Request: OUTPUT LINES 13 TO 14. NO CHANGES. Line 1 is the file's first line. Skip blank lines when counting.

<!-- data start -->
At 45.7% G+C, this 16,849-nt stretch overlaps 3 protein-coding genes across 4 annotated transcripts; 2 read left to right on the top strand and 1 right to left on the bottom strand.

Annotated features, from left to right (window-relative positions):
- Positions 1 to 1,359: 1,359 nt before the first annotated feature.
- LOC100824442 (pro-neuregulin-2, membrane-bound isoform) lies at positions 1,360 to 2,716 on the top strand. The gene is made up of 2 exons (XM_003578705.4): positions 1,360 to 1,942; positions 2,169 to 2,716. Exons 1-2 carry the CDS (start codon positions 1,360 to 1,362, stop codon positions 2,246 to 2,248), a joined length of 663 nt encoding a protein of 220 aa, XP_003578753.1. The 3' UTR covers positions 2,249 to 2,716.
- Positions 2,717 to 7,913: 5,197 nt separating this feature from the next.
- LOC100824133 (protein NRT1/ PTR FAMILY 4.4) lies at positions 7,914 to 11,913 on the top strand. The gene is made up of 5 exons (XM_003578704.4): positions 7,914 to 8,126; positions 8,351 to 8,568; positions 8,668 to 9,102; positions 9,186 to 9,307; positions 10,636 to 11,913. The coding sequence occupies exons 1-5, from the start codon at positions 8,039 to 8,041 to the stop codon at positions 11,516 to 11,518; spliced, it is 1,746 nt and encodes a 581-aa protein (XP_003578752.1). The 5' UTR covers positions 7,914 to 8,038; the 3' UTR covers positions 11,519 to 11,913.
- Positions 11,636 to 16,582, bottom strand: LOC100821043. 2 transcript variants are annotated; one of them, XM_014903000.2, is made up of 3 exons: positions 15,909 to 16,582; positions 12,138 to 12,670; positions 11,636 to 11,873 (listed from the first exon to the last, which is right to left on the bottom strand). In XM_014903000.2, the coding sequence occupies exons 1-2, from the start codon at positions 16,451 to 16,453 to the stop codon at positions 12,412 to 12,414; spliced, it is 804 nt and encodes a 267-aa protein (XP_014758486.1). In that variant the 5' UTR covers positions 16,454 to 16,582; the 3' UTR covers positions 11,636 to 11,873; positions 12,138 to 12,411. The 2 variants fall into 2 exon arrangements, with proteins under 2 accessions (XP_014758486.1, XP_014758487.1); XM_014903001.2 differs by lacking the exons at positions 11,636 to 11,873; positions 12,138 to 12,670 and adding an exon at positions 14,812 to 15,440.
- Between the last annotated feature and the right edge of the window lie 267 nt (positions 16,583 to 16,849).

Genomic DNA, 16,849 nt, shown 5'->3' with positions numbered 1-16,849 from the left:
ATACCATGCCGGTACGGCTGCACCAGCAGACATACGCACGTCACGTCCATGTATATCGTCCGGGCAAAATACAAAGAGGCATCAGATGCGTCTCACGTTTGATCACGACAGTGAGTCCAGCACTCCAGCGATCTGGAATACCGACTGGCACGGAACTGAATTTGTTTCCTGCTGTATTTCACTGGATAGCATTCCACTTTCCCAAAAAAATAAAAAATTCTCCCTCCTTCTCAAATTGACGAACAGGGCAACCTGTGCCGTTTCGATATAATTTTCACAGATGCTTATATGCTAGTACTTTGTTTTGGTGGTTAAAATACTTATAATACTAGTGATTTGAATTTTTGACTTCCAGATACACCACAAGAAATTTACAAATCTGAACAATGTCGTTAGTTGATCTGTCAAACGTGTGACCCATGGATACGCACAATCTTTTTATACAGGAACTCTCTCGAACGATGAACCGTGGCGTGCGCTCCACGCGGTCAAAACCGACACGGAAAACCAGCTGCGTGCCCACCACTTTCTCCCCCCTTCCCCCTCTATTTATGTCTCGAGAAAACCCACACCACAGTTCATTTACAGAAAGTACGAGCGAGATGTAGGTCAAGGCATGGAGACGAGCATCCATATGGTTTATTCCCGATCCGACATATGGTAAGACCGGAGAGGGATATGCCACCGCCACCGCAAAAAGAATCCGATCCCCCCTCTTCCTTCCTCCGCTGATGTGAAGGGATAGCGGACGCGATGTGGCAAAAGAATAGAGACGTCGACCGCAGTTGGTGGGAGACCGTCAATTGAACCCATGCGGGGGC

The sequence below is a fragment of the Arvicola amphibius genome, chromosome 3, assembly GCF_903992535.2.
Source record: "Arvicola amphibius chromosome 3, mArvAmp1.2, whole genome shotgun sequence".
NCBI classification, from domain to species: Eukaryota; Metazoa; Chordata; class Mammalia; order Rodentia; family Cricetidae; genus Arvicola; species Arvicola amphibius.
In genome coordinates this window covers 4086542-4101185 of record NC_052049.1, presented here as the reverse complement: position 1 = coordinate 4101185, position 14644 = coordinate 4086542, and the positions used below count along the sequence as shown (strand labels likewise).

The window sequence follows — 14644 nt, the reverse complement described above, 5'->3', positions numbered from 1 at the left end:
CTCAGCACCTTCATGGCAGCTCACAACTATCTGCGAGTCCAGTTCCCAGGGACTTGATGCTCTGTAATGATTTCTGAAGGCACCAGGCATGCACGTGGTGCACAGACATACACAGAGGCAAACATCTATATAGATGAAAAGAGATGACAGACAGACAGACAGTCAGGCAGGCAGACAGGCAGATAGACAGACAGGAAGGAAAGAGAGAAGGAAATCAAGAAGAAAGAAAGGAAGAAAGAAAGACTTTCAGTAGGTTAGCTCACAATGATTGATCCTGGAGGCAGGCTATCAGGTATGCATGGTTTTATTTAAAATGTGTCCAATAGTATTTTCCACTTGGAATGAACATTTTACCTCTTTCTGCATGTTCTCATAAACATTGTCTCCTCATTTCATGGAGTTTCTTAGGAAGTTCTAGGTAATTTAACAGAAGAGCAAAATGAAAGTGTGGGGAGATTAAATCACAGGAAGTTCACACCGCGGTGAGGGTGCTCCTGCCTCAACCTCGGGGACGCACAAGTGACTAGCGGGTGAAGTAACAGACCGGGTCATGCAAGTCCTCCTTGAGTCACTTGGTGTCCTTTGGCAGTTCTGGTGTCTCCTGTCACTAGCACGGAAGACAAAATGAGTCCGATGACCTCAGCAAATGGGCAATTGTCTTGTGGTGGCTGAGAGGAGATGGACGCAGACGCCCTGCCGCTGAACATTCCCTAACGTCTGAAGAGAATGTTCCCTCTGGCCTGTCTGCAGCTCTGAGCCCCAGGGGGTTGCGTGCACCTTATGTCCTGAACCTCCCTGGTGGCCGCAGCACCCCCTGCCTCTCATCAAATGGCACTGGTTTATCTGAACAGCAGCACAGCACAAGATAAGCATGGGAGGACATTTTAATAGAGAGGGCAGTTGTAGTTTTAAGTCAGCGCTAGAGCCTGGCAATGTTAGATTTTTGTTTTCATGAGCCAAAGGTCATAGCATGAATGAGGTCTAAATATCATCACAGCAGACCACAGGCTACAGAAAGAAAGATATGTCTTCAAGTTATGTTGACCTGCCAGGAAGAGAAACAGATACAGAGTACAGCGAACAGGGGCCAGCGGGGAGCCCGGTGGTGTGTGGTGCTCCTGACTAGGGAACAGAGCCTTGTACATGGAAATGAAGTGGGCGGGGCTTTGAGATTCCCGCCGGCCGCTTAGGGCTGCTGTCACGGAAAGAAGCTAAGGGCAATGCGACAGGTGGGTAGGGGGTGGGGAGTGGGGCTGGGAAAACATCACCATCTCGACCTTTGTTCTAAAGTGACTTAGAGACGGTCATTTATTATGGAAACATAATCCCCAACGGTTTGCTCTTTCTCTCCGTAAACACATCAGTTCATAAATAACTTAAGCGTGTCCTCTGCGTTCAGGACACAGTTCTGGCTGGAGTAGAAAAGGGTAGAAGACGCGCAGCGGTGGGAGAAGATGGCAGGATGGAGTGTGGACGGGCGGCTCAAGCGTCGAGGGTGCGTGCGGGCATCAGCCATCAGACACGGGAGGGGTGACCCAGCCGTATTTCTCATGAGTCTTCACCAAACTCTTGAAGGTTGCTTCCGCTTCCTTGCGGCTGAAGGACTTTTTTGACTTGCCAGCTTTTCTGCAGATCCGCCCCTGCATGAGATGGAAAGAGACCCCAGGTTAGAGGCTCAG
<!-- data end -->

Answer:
NCBI classification, from domain to species: Eukaryota; Metazoa; Chordata; class Mammalia; order Rodentia; family Cricetidae; genus Arvicola; species Arvicola amphibius.
In genome coordinates this window covers 4086542-4101185 of record NC_052049.1, presented here as the reverse complement: position 1 = coordinate 4101185, position 14644 = coordinate 4086542, and the positions used below count along the sequence as shown (strand labels likewise).